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    Chronic Chest Pain
    Nivakon posted:
    Hello, I'm 19 years old, and I've been suffering from chronic, constant, every single day, pain in my chest for over five years now. I'm sort of running out of options, the pain is seriously disrupting my daily life and activities now.

    It all started when I was in 8th grade. In April, five years ago, my left hand turned blue. (I know this sounds crazy.) It wasn't my entire hand, just my thumb and index finger and the area in between. After some labs, and seeing a doctor we discovered I had a severe case of strep that only infected my throat for a few days before moving on to my kidneys and hand. It's rare, but I was told it can happen. The doctor said it was an unusual manifestation of the infection, but that similar cases had been seen. Anyways, by the time I had been diagnosed my body had pretty much fought off the infection so I was never given antibiotics. Shortly after having this, a pain began in my chest. At first, I thought nothing of it.

    But some time passed and I grew angry and irritable all the time because there was a constant dull ache in my chest. When I got upset, or stressed, or if I did strenuous activity where my heart rate and breathing increased the pain would go from a mild 4 to a horrific 10. After a couple months, my parents took me to the doctor. He said it was likely a pulled muscle, and prescribed maximum strength ibuprofen. Did nothing. No relief. So we went back. Same doctor gave me different medication naproxen. When that didn't work and I went back complaining of the pain he recommended I see a cardiologist. So I did. We discovered I had mitral valve prolapse and I had suffered minor regurgitation. The cardiologist gave me a beta-blocker suggesting it could relieve my pain. It didn't. By this time, two years had passed. I had a few x-rays done, and they of course found nothing.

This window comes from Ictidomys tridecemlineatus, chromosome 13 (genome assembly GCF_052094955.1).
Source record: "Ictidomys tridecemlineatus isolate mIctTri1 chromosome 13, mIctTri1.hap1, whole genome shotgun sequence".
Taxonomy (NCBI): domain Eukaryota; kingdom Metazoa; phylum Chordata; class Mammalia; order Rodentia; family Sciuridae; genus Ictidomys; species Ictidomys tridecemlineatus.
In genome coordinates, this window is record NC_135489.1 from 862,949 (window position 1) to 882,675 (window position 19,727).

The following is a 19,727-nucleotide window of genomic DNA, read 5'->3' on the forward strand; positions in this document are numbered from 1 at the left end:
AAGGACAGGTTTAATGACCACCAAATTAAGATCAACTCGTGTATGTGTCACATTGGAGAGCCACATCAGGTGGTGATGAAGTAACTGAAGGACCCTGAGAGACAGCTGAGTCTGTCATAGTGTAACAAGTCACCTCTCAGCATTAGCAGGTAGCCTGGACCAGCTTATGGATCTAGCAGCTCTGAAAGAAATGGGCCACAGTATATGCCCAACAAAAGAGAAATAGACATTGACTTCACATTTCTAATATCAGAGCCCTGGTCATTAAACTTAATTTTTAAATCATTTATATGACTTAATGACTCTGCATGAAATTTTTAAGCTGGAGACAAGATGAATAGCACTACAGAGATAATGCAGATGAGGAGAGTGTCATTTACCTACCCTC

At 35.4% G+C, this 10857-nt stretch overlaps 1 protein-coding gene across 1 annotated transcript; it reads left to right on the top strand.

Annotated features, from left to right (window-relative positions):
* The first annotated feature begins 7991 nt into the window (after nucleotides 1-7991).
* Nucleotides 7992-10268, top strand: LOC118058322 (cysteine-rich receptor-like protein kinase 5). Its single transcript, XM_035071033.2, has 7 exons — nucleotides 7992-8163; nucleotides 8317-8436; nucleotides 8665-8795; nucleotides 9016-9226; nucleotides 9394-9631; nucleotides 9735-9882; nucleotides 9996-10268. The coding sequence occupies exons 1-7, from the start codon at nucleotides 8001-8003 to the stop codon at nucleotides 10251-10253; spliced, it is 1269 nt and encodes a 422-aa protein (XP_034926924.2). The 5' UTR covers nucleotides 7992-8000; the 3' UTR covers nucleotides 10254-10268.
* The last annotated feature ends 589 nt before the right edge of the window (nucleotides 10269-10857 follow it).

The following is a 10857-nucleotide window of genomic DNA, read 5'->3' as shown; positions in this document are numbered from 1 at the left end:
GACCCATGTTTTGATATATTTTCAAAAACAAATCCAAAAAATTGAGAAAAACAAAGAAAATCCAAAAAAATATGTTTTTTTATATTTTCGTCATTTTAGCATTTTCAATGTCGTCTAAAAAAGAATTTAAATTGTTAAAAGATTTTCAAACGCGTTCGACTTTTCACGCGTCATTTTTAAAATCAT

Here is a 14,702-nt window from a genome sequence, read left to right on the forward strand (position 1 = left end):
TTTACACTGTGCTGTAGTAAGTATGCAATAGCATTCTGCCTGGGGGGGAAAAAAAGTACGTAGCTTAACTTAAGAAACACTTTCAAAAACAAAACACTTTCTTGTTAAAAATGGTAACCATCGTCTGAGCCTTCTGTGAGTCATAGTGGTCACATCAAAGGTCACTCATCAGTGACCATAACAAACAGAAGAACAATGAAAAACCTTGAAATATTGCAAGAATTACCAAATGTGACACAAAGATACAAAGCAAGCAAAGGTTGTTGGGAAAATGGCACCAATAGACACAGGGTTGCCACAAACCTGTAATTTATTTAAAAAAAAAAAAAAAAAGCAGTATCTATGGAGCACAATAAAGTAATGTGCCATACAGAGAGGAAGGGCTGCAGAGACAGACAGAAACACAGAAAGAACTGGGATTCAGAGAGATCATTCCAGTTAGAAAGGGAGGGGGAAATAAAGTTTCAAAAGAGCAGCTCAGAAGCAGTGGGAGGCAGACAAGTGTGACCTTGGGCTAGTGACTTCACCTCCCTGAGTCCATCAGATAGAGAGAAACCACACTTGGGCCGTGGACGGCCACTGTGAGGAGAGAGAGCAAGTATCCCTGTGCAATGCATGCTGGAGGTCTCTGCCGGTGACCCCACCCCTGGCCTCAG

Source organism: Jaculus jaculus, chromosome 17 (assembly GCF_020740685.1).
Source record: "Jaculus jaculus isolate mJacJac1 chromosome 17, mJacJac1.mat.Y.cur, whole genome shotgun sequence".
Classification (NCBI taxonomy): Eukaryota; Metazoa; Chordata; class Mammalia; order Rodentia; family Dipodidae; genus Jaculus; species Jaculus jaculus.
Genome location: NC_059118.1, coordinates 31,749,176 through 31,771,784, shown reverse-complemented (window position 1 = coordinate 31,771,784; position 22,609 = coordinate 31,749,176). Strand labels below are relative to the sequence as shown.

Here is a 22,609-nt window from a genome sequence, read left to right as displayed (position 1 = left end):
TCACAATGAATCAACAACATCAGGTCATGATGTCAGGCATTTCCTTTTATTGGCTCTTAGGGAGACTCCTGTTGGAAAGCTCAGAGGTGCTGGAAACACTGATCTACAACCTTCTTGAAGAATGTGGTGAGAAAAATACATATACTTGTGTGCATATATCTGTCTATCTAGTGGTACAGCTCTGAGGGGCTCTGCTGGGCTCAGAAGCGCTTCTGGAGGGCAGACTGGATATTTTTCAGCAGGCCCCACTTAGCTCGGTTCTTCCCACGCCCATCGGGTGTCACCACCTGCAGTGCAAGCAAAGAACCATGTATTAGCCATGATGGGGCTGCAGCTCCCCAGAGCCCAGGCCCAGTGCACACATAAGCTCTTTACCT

So I was referred to a pulmonologist. I took a breathing testing and a methocholine(spelling?) challenge to check for asthma. Came back clean. By this time, I had given up entirely. A year later, I donated blood to discover I had inherited Hep C from my biological mother.